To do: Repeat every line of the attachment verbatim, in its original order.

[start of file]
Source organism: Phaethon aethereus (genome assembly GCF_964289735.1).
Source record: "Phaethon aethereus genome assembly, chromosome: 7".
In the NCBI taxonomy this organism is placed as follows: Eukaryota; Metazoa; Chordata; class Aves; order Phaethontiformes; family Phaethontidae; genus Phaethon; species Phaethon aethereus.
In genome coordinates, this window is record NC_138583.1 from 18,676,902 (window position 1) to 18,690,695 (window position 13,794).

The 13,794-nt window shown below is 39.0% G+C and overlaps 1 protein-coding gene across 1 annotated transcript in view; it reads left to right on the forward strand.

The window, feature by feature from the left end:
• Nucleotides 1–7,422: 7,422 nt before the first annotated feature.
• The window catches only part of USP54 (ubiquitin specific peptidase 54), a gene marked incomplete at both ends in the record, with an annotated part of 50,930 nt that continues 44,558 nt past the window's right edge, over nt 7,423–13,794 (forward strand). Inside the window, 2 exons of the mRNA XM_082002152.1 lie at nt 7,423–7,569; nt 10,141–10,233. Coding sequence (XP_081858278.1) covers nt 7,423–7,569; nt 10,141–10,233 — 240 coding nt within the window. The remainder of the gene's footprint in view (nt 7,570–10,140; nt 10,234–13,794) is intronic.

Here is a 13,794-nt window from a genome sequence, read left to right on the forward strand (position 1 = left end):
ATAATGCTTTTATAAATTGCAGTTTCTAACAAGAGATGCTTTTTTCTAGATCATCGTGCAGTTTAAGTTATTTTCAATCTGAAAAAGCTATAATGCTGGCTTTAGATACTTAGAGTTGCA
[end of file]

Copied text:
Source organism: Phaethon aethereus (genome assembly GCF_964289735.1).
Source record: "Phaethon aethereus genome assembly, chromosome: 7".
In the NCBI taxonomy this organism is placed as follows: Eukaryota; Metazoa; Chordata; class Aves; order Phaethontiformes; family Phaethontidae; genus Phaethon; species Phaethon aethereus.
In genome coordinates, this window is record NC_138583.1 from 18,676,902 (window position 1) to 18,690,695 (window position 13,794).

The 13,794-nt window shown below is 39.0% G+C and overlaps 1 protein-coding gene across 1 annotated transcript in view; it reads left to right on the forward strand.

The window, feature by feature from the left end:
• Nucleotides 1–7,422: 7,422 nt before the first annotated feature.
• The window catches only part of USP54 (ubiquitin specific peptidase 54), a gene marked incomplete at both ends in the record, with an annotated part of 50,930 nt that continues 44,558 nt past the window's right edge, over nt 7,423–13,794 (forward strand). Inside the window, 2 exons of the mRNA XM_082002152.1 lie at nt 7,423–7,569; nt 10,141–10,233. Coding sequence (XP_081858278.1) covers nt 7,423–7,569; nt 10,141–10,233 — 240 coding nt within the window. The remainder of the gene's footprint in view (nt 7,570–10,140; nt 10,234–13,794) is intronic.

Here is a 13,794-nt window from a genome sequence, read left to right on the forward strand (position 1 = left end):
ATAATGCTTTTATAAATTGCAGTTTCTAACAAGAGATGCTTTTTTCTAGATCATCGTGCAGTTTAAGTTATTTTCAATCTGAAAAAGCTATAATGCTGGCTTTAGATACTTAGAGTTGCA